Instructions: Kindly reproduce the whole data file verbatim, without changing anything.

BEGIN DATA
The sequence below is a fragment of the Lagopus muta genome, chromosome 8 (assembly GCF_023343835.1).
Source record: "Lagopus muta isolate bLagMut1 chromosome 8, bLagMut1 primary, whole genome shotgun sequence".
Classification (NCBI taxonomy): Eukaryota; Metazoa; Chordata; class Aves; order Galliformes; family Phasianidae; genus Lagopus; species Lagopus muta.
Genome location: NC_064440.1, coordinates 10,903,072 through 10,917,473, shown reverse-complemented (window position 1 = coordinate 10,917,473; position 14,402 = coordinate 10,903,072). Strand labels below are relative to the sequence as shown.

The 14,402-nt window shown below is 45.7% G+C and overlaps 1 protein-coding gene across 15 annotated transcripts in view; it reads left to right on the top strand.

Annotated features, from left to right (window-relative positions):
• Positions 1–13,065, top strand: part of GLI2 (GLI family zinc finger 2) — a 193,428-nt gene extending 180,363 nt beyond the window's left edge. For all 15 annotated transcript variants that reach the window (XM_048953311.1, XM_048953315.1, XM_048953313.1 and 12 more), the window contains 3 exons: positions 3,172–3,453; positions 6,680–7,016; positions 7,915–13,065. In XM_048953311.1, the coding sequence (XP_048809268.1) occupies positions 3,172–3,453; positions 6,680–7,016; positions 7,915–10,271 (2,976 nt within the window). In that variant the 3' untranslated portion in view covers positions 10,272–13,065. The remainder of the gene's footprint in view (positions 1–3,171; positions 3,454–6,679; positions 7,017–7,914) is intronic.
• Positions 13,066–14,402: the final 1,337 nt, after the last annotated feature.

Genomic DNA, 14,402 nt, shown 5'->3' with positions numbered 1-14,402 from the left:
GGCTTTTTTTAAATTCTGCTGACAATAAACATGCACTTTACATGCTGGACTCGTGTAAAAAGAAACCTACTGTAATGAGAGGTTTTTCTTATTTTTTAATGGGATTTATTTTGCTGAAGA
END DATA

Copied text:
The sequence below is a fragment of the Lagopus muta genome, chromosome 8 (assembly GCF_023343835.1).
Source record: "Lagopus muta isolate bLagMut1 chromosome 8, bLagMut1 primary, whole genome shotgun sequence".
Classification (NCBI taxonomy): Eukaryota; Metazoa; Chordata; class Aves; order Galliformes; family Phasianidae; genus Lagopus; species Lagopus muta.
Genome location: NC_064440.1, coordinates 10,903,072 through 10,917,473, shown reverse-complemented (window position 1 = coordinate 10,917,473; position 14,402 = coordinate 10,903,072). Strand labels below are relative to the sequence as shown.

The 14,402-nt window shown below is 45.7% G+C and overlaps 1 protein-coding gene across 15 annotated transcripts in view; it reads left to right on the top strand.

Annotated features, from left to right (window-relative positions):
• Positions 1–13,065, top strand: part of GLI2 (GLI family zinc finger 2) — a 193,428-nt gene extending 180,363 nt beyond the window's left edge. For all 15 annotated transcript variants that reach the window (XM_048953311.1, XM_048953315.1, XM_048953313.1 and 12 more), the window contains 3 exons: positions 3,172–3,453; positions 6,680–7,016; positions 7,915–13,065. In XM_048953311.1, the coding sequence (XP_048809268.1) occupies positions 3,172–3,453; positions 6,680–7,016; positions 7,915–10,271 (2,976 nt within the window). In that variant the 3' untranslated portion in view covers positions 10,272–13,065. The remainder of the gene's footprint in view (positions 1–3,171; positions 3,454–6,679; positions 7,017–7,914) is intronic.
• Positions 13,066–14,402: the final 1,337 nt, after the last annotated feature.

Genomic DNA, 14,402 nt, shown 5'->3' with positions numbered 1-14,402 from the left:
GGCTTTTTTTAAATTCTGCTGACAATAAACATGCACTTTACATGCTGGACTCGTGTAAAAAGAAACCTACTGTAATGAGAGGTTTTTCTTATTTTTTAATGGGATTTATTTTGCTGAAGA